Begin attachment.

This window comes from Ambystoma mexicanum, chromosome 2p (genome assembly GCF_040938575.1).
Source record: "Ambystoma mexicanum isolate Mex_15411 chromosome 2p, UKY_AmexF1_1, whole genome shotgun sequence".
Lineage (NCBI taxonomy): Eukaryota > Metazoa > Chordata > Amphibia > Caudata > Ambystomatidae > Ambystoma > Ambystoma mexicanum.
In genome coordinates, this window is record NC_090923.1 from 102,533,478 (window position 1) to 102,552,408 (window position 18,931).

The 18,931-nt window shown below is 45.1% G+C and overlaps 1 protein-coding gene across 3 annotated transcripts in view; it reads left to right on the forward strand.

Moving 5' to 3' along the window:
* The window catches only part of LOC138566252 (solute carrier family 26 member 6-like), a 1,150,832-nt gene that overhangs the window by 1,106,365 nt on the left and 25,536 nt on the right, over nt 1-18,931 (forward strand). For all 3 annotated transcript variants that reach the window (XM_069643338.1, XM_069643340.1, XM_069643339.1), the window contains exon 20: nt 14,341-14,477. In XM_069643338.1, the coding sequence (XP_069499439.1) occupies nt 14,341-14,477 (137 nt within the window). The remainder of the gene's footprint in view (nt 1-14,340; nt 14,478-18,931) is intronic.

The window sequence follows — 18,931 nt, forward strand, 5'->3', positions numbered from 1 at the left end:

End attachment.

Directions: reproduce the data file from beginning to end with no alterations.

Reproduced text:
This window comes from Ambystoma mexicanum, chromosome 2p (genome assembly GCF_040938575.1).
Source record: "Ambystoma mexicanum isolate Mex_15411 chromosome 2p, UKY_AmexF1_1, whole genome shotgun sequence".
Lineage (NCBI taxonomy): Eukaryota > Metazoa > Chordata > Amphibia > Caudata > Ambystomatidae > Ambystoma > Ambystoma mexicanum.
In genome coordinates, this window is record NC_090923.1 from 102,533,478 (window position 1) to 102,552,408 (window position 18,931).

The 18,931-nt window shown below is 45.1% G+C and overlaps 1 protein-coding gene across 3 annotated transcripts in view; it reads left to right on the forward strand.

Moving 5' to 3' along the window:
* The window catches only part of LOC138566252 (solute carrier family 26 member 6-like), a 1,150,832-nt gene that overhangs the window by 1,106,365 nt on the left and 25,536 nt on the right, over nt 1-18,931 (forward strand). For all 3 annotated transcript variants that reach the window (XM_069643338.1, XM_069643340.1, XM_069643339.1), the window contains exon 20: nt 14,341-14,477. In XM_069643338.1, the coding sequence (XP_069499439.1) occupies nt 14,341-14,477 (137 nt within the window). The remainder of the gene's footprint in view (nt 1-14,340; nt 14,478-18,931) is intronic.

The window sequence follows — 18,931 nt, forward strand, 5'->3', positions numbered from 1 at the left end: